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NGINX Unit: A Modern App Server for Modern Apps

As personal computers became ubiquitous in the early 1990s, there was a growing appetite to consume applications. At the time, it took on average three years to develop an app from initial conception to deployment in production. This has changed dramatically – Amazon deploys a new or updated application every 11.7 seconds and Nordstrom, a 120-year-old American luxury retailer, has increased its deployment frequency from twice per year to monthly.

Bringing apps to market faster enables enterprises to stay ahead of the competition, achieve scale quickly, and increase revenues through digital channels. Developers take center stage in this new world but they are under pressure to develop and deploy new apps at a frightening velocity. That, in turn, puts pressure on infrastructure and operations (I&O) teams to provide a flexible, multi‑language environment in support of developer productivity.

NGINX plays a crucial role in delivering blazingly fast apps. Well known as a web server, reverse proxy, software load balancer, API gateway, and content cache, NGINX Open Source and NGINX Plus have a pervasive footprint and widespread adoption among application developers and DevOps teams. A more recent addition to the NGINX Application Platform is NGINX Unit, a dynamic application server (which for brevity we’ll refer to simply as an app server).

You might be wondering: don’t we already have enough app servers? Why introduce another one?

App Servers – Keeping the Lights on for Your Apps

First, let’s look at what an app server is. An app server’s fundamental job is to provide clients with access to what is commonly called business logic, which is the code that dynamically generates responses to client requests, transforming data to provide the specialized functionality offered by a business, service, or application. App servers sit between clients and the backend tier to handle transaction processing, resource/connection pooling, load balancing, and redundancy. They free the application developer to focus on just the business logic.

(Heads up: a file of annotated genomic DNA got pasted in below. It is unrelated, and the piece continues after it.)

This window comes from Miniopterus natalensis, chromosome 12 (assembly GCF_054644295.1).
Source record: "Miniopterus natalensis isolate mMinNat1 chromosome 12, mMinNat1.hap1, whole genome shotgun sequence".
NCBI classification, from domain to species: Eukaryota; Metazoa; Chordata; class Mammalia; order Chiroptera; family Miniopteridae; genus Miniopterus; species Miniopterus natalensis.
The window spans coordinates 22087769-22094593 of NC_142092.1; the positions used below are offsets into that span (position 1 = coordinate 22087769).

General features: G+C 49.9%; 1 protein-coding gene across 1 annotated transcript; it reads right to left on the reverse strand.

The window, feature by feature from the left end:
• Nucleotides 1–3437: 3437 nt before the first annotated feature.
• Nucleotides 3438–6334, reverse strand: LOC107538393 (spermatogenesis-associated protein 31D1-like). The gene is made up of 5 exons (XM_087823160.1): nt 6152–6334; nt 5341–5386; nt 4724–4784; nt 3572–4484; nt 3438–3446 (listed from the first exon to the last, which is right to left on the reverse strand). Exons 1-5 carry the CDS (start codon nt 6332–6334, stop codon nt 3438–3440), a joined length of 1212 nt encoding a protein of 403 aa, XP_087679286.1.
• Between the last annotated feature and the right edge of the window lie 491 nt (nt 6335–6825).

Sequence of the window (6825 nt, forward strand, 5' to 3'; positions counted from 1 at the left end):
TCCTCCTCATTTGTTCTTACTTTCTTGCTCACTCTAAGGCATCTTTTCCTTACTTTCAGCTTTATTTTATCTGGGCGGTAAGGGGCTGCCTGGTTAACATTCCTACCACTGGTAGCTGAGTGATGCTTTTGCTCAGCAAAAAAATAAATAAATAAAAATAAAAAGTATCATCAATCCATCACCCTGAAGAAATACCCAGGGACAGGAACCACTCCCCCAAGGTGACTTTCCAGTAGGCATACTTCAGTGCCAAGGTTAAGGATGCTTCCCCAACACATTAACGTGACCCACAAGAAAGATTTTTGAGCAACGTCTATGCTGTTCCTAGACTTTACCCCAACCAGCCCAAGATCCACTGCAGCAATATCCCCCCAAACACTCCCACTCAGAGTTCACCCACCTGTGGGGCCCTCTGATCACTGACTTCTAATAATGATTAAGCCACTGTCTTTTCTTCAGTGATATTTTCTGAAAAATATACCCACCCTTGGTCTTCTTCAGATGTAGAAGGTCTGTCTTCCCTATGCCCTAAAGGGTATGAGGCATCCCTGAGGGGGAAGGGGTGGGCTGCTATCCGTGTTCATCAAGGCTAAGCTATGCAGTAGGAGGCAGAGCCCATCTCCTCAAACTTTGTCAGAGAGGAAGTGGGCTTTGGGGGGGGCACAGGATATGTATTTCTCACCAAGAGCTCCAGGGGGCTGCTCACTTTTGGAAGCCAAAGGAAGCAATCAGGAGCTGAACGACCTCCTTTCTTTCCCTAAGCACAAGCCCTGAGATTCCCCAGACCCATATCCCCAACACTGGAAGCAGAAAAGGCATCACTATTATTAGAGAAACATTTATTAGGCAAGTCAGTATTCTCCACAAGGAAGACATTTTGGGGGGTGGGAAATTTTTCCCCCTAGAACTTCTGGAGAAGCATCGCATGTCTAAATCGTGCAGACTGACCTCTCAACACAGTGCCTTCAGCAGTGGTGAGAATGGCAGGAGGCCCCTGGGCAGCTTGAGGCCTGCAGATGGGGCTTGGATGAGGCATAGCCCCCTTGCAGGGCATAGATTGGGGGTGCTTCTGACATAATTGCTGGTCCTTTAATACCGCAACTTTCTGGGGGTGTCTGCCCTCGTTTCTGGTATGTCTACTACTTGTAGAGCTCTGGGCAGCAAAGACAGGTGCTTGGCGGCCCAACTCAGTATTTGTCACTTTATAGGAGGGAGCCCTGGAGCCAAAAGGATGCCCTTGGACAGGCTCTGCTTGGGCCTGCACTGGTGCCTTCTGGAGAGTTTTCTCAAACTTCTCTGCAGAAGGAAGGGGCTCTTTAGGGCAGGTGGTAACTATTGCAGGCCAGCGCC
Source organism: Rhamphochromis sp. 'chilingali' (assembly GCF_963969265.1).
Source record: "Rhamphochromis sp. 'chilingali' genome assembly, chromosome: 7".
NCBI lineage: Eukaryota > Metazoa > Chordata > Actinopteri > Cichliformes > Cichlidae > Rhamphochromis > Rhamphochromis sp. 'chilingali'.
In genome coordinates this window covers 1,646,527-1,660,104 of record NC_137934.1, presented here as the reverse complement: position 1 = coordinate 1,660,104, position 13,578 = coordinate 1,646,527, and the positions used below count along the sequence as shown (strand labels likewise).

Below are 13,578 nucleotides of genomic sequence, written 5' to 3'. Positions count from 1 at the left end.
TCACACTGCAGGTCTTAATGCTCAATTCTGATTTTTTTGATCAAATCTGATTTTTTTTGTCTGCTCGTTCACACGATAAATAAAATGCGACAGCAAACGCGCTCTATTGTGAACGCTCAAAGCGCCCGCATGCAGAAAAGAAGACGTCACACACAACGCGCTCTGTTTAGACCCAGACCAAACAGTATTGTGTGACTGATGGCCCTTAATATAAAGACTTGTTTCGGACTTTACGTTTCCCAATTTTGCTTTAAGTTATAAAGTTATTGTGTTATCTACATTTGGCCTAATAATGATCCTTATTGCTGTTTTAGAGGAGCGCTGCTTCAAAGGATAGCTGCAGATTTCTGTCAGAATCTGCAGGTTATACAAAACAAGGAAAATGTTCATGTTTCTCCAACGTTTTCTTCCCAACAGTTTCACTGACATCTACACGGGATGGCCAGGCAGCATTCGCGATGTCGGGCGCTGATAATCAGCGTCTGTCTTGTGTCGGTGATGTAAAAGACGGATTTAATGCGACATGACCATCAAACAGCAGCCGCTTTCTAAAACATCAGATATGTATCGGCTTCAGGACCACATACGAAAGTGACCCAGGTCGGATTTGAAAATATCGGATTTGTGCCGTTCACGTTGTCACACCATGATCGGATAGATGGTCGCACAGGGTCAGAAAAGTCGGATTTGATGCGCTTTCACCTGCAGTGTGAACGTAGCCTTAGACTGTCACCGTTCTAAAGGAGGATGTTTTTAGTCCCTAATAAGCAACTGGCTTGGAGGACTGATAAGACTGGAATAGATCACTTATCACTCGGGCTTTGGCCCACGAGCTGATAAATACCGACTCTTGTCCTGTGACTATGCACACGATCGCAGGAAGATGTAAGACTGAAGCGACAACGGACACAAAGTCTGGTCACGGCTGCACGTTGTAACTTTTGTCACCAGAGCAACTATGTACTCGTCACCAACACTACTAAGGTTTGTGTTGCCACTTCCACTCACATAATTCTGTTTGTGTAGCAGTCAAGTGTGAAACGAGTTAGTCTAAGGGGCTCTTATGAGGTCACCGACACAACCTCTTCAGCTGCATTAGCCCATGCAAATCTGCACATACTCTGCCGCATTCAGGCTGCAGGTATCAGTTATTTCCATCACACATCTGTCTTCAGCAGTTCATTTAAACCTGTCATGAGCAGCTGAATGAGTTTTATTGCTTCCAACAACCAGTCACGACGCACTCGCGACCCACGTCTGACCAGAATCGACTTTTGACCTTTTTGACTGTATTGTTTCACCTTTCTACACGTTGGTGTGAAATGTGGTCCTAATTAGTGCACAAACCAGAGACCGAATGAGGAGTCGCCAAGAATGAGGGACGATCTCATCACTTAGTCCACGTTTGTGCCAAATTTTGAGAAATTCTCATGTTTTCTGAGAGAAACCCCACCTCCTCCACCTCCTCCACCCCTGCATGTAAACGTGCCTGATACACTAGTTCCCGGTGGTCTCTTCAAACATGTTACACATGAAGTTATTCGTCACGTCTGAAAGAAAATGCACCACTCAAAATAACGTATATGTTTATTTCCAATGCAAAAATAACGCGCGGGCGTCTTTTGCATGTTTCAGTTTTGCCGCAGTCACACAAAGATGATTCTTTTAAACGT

App servers provide the framework for creating apps as well as running them. Just as load balancers are key to I&O and DevOps teams, app servers are key to developers.

Frequent Changes to App Server Config Changes Lead to Downtime and High Operational Costs

Developers often need to change the configuration of app servers to scale or support new app functionality. App servers have to interact with various components and aspects of the backend, such as databases, networking functions, and applications written in different languages or different versions of the same language. For instance, multiple versions of an app may need to be supported because the app itself is using different versions of PHP or Python. App servers also must support multiple deployment environments, such as VMs and containers.

Given the complexity of the functionality an app server provides and the ecosystem it runs in, changes to its configuration usually require a restart. That implies app downtime, which must be either carefully planned or avoided through complicated networking – leading to service disruption and operational complexity! Restarts are especially painful when the configuration change is for just one of the multiple applications run by your app server, but the restart affects all of them. It’s enough to make you hesitate about updates. Your feature velocity takes a hit, and so does developer morale. Your app server becomes the bottleneck to innovation and speedy time to market.